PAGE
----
promote citizen awareness and behavioral changes regarding indoor and outdoor air
Many Latino/Hispanic people work in highly polluting industries (e.g., construction, restaurants, manufacturing, and agriculture), and live in manufactured housing. However, little is known about how they are exposed to air pollution in various indoor and outdoor microenvironments during daily activities. This study uses a new, GPS-enabled, portable air monitor (GeoAir2) to increase their awareness of indoor/outdoor air quality, and ultimately foster behavioral changes to reduce their exposure and health risks. It also aims to identify the locations and times at which Latino/Hispanic people experience high exposure and the activities that lead to pollution peaks by combining their geo-referenced air pollution data and travel-activity diaries.
This study revealed that most participants experienced higher pollutant exposure indoors than outdoors, both at home without adequate ventilation, as well as at their workplaces. It has also found that participation in the study, coupled with travel-activity diaries, had a positive impact on people’s attitudes, perceptions, and behaviors related to indoor and outdoor air pollution. This research highlights the importance of community engagement in air monitoring for effective risk communication and air pollution management.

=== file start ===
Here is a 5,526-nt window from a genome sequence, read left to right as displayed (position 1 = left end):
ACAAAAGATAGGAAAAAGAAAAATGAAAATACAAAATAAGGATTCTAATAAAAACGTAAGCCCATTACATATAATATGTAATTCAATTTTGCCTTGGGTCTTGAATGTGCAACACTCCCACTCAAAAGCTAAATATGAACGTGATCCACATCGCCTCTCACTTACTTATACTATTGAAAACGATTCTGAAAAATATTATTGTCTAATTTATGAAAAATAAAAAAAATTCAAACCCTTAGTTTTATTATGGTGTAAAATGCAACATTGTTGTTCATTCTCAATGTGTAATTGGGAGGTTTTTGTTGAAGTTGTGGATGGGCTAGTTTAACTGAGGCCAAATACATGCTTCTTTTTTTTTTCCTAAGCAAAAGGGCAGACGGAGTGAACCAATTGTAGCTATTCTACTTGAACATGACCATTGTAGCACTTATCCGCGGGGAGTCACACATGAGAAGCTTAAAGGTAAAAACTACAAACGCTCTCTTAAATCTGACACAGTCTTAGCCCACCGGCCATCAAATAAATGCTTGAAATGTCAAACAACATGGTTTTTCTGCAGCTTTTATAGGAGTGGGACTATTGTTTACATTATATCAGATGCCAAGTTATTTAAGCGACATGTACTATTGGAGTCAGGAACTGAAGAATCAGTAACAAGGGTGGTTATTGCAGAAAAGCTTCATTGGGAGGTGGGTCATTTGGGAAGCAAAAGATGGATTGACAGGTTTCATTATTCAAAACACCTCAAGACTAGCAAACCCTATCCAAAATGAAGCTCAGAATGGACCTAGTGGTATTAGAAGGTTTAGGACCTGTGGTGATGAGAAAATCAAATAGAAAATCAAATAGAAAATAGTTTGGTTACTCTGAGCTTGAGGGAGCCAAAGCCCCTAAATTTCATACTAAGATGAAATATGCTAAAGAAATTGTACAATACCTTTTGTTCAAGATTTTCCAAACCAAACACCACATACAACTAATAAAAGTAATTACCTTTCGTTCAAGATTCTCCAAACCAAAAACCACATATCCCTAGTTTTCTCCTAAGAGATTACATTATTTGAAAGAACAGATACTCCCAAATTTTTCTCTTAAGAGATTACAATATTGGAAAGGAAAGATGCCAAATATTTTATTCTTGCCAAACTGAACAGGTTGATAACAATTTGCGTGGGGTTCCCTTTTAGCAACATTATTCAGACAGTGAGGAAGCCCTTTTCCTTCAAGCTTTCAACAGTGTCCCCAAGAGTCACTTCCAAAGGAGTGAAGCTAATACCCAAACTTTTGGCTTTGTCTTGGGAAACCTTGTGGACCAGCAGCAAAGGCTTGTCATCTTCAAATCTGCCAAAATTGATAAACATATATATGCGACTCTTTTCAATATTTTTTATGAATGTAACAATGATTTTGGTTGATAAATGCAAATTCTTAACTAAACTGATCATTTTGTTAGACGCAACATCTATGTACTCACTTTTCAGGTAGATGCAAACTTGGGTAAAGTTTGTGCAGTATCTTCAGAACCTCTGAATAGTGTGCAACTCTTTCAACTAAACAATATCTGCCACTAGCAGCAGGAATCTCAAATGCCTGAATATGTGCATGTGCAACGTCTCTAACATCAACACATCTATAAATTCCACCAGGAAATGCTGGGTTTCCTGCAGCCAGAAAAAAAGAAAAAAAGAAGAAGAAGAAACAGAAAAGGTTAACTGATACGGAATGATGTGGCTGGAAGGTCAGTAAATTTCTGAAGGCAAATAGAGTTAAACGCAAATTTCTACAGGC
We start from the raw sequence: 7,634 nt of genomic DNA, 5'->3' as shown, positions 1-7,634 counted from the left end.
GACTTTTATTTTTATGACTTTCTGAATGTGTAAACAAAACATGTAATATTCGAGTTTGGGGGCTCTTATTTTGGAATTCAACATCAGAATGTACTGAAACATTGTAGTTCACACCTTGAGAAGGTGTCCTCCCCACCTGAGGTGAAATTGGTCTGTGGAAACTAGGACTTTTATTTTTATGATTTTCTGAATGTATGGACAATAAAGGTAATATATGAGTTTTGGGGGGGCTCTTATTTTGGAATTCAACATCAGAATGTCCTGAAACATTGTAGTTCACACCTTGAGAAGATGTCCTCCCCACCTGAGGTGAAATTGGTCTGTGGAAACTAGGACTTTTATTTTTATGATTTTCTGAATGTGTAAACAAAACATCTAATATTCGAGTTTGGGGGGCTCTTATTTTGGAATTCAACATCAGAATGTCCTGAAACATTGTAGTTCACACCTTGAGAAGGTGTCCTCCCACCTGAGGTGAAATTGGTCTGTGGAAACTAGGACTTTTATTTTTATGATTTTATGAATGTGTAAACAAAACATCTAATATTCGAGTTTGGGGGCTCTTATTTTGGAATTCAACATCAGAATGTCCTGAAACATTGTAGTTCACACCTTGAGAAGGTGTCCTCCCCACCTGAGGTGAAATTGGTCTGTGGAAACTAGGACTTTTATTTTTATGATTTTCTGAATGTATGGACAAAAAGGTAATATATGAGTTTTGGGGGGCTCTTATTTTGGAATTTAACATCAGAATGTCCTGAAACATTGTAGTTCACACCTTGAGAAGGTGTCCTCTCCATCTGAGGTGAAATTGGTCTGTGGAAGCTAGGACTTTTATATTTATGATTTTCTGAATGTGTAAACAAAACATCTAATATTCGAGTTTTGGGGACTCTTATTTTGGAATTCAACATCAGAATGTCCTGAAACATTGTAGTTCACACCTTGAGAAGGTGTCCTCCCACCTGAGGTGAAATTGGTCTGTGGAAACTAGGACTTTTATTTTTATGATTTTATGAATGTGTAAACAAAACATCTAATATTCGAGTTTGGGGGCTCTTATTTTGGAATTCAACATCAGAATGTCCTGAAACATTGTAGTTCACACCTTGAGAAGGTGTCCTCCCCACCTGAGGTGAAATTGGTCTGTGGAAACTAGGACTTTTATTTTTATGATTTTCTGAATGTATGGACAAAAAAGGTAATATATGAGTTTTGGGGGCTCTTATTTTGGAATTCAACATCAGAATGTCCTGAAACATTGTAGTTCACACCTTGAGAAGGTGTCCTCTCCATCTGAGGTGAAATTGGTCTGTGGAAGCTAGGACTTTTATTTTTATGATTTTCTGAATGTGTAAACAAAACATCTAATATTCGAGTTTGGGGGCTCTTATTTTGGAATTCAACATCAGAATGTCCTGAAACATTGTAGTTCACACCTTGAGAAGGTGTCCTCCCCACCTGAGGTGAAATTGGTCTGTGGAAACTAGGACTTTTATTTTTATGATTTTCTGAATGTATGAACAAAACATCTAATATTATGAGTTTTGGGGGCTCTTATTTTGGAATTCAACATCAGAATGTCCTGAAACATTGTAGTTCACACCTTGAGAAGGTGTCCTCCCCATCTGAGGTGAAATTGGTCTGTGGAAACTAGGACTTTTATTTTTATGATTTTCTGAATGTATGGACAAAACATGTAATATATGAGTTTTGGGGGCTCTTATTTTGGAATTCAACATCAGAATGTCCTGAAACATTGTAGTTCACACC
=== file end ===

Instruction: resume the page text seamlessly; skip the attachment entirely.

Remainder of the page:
Dr. Yoo Min Park’s work focuses on understanding environmental health, environmental justice, and health disparities using GIS, geospatial technologies, and spatial statistical methods. She utilizes high-resolution environmental data and people’s travel patterns to identify how people interact with environmental/social factors when they move through multiple microenvironments. She also investigates how such dynamic interactions influence an individual's environmental exposure and health. Her doctoral dissertation was recognized with the Jacques May Prize from the American Association of Geographers (AAG) as the best dissertation addressing themes in health/medical geography. Her work has been supported by several external funding sources, including the National Science Foundation (NSF), National Institute of Environmental Health Sciences (NIEHS) of the National Institutes of Health (NIH), and AAG.